The Life We Bury – A tense, engrossing and fast-paced debut novel – #bookreview

The Life We Bury

Allen Eskens

(Seventh Street – paperback, Kindle)

Minnesota writer Allen Eskens’ first novel is tense, engrossing and fast-paced reading–an excellent debut.

College student Joe Talbert has been given a seemingly simple writing assignment for an English class: Go interview and write a brief biography of a stranger. True to college life, Joe waits almost too long to begin working on the task. Then he hurries over to a nursing home, hoping to find someone interesting. The man he interviews, Carl Iverson, turns out to be a Vietnam War veteran who is dying of pancreatic cancer. Iverson, Joe learns, also is a convicted rapist and murderer who has been medically paroled to the nursing home to spend his final days. As Joe begins to dig deeper into Iverson’s story, he starts turning up proof that Iverson was wrongly convicted three decades ago.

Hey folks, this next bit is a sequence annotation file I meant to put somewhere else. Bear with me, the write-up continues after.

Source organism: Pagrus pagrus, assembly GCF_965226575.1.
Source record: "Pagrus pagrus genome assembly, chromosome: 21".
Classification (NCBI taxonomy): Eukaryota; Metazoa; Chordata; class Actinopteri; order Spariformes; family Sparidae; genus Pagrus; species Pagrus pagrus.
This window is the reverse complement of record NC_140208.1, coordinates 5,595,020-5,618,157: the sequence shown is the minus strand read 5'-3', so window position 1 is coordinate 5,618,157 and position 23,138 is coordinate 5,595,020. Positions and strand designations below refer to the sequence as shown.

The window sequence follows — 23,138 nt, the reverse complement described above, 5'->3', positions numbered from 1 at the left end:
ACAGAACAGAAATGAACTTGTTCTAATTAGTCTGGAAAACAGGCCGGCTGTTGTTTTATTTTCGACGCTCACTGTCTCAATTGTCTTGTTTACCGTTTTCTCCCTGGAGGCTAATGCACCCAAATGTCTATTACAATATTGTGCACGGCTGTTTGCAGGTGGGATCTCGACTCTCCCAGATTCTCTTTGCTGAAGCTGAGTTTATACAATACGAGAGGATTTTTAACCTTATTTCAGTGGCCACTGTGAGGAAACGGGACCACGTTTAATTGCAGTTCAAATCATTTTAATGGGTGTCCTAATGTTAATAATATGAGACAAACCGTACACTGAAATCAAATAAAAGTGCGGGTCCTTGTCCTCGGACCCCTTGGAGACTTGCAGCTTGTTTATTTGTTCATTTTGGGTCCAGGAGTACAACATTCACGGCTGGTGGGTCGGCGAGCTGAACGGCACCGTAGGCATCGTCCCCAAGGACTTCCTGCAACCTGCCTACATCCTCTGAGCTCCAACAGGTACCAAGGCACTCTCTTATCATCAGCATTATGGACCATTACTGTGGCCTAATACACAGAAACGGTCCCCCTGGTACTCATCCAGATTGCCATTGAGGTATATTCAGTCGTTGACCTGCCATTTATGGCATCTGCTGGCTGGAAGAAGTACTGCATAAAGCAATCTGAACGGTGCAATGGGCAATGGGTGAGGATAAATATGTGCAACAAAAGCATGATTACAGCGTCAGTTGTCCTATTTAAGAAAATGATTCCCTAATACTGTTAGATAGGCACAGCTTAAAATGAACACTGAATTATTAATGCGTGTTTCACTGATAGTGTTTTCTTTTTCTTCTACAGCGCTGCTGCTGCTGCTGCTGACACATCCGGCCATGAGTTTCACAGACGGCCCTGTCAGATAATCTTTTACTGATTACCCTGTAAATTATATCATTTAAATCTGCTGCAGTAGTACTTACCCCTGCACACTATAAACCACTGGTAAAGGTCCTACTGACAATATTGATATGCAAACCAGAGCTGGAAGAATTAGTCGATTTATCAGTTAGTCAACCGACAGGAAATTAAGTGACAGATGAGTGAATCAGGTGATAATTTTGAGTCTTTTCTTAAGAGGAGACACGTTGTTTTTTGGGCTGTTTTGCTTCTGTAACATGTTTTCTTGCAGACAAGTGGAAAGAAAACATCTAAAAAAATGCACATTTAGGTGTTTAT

Meanwhile, Joe also has become attracted to his next-door neighbor, Lila. Soon, he pulls Lila into his investigation of Iverson, too. Together, they keep digging deeper, until they finally get themselves into ugly danger that seems to offer no possibility of escape.

No big spoilers here, but this mystery thriller’s heart-thumping, nerve-jarring conclusion has more than one clock winding down to the final, deadly seconds. The Life We Bury is superb investigator fiction, with action.

Si Dunn

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